Weeks after that sunny day at Kasarani, Ruto, speaking in his maiden speech at the United Nations General Assembly, asked the world to pay attention to the impact of climate change in the Horn of Africa, urging that “the biggest carbon emitter nations honour their pledge to tackle the climate crisis in Africa".


“Severe drought has affected not only the Horn of Africa and the Sahel regions but continues to devastate many others, including Asia, Europe and the Americas. If for no other reason, the fact that we all are in this together, must strengthen the case for concerted efforts across the continents, “ he said in New York.


Climate experts lauded Ruto’s call, with Media Environment, Science Health and Agriculture (MESHA) CEO Dan Aghan saying it shows his commitment to the climate change agenda.


"I think he was setting a big agenda for Africa and basically that means that the government is taking serious issues of climate change and what we would like to see and it is something that came out of his speech, is financing - how much the government will give even as we appeal to donors so the government needs to set aside some budget,” Aghan said at a pre-COP27 meeting in Kigali.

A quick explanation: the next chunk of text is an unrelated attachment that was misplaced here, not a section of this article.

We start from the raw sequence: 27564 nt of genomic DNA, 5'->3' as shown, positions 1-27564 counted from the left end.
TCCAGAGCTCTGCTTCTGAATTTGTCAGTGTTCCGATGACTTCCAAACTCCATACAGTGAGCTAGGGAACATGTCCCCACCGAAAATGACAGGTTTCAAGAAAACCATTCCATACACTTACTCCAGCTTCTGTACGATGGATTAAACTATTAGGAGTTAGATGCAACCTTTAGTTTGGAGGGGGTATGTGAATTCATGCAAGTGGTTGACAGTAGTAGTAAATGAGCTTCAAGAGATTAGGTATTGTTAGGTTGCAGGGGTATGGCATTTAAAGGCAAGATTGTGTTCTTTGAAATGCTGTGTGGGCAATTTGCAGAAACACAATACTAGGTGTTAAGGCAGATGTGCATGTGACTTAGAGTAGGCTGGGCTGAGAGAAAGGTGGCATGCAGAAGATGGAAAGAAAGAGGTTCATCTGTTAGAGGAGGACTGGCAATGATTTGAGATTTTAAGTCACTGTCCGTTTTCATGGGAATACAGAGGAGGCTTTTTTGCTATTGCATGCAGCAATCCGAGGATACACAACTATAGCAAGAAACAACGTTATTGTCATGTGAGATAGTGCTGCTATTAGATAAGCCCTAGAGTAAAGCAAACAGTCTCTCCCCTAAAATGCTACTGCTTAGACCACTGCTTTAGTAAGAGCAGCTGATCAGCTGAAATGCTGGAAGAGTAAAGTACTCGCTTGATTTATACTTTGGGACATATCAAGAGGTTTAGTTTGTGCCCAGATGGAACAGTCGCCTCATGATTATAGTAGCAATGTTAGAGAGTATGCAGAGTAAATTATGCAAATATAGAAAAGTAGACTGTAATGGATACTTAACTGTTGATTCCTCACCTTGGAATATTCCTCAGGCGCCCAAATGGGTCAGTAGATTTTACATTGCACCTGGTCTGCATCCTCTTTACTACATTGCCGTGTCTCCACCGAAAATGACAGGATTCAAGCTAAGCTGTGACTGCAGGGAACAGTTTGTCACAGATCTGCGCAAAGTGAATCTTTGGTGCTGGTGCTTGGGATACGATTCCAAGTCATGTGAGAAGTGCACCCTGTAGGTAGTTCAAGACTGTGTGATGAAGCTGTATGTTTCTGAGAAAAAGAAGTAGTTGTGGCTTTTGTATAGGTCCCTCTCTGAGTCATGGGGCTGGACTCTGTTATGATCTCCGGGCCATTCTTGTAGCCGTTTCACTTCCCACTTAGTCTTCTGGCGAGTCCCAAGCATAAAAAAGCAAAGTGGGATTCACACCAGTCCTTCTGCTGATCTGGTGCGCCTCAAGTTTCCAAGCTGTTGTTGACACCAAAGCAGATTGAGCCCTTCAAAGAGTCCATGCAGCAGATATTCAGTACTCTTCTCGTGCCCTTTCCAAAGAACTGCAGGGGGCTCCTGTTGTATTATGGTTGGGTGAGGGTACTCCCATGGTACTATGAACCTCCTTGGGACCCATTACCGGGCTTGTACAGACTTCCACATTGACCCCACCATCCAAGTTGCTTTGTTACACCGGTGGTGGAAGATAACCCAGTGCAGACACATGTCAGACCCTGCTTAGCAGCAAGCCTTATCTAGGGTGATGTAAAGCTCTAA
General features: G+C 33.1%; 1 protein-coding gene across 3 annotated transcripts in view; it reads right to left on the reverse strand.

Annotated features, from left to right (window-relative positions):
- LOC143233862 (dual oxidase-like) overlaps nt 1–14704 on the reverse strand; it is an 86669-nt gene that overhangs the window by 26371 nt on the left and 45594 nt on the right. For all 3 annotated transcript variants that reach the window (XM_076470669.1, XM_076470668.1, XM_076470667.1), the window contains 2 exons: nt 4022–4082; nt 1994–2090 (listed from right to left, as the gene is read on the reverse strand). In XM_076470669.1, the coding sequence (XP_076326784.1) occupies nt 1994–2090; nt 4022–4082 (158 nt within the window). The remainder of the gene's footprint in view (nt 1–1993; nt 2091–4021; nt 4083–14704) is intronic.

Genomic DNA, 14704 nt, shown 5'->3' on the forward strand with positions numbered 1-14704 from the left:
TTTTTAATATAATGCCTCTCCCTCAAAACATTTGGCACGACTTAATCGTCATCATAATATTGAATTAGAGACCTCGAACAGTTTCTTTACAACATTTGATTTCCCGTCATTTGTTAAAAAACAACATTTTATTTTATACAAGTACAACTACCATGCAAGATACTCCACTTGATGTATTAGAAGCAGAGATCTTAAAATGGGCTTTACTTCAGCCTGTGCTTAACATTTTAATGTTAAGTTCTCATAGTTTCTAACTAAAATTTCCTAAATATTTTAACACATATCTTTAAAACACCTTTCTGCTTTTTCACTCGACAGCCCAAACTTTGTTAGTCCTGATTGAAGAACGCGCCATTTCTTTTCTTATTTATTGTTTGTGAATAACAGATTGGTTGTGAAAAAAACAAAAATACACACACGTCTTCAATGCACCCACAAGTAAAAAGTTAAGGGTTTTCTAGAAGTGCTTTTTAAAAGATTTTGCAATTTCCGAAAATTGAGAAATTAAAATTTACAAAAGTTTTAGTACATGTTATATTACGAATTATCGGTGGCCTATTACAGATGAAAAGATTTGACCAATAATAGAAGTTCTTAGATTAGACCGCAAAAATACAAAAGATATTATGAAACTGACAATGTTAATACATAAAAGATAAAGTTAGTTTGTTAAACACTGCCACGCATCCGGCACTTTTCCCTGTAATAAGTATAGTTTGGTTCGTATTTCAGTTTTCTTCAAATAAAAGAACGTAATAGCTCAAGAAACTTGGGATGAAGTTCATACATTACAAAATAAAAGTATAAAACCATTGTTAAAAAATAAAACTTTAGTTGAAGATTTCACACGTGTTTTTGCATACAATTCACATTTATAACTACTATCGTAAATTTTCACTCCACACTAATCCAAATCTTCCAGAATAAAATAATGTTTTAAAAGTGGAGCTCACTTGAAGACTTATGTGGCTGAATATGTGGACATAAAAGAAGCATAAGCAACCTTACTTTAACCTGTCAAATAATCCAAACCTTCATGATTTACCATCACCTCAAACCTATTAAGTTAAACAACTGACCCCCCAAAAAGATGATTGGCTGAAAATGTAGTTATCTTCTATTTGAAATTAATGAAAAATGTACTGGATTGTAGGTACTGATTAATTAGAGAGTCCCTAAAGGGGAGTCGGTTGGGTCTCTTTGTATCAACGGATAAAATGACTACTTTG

Powershift Africa director Mohammed Adow also welcomed Ruto’s remarks.


“With the President’s goodwill, Kenya and Africa at large can correct the wrongs done to the continent by the biggest carbon emitters as well as dealing with mitigation measures,” he said.


On the sidelines of UNGA, Ruto chaired the Conference of African Heads of State on Climate Crisis (CAHOSCC), which restated Africa’s commitment to the green agenda and support for the November COP27 meeting in Cairo.


In 2015, as Deputy President, Ruto planted trees in honour of Nobel laureate and founder of the Greenbelt Movement, Wangari Maathai. To further those "green" credentials he will need to deliver on "The Plan" during his term as Kenya's fifth (and Africa's fifth-youngest) president.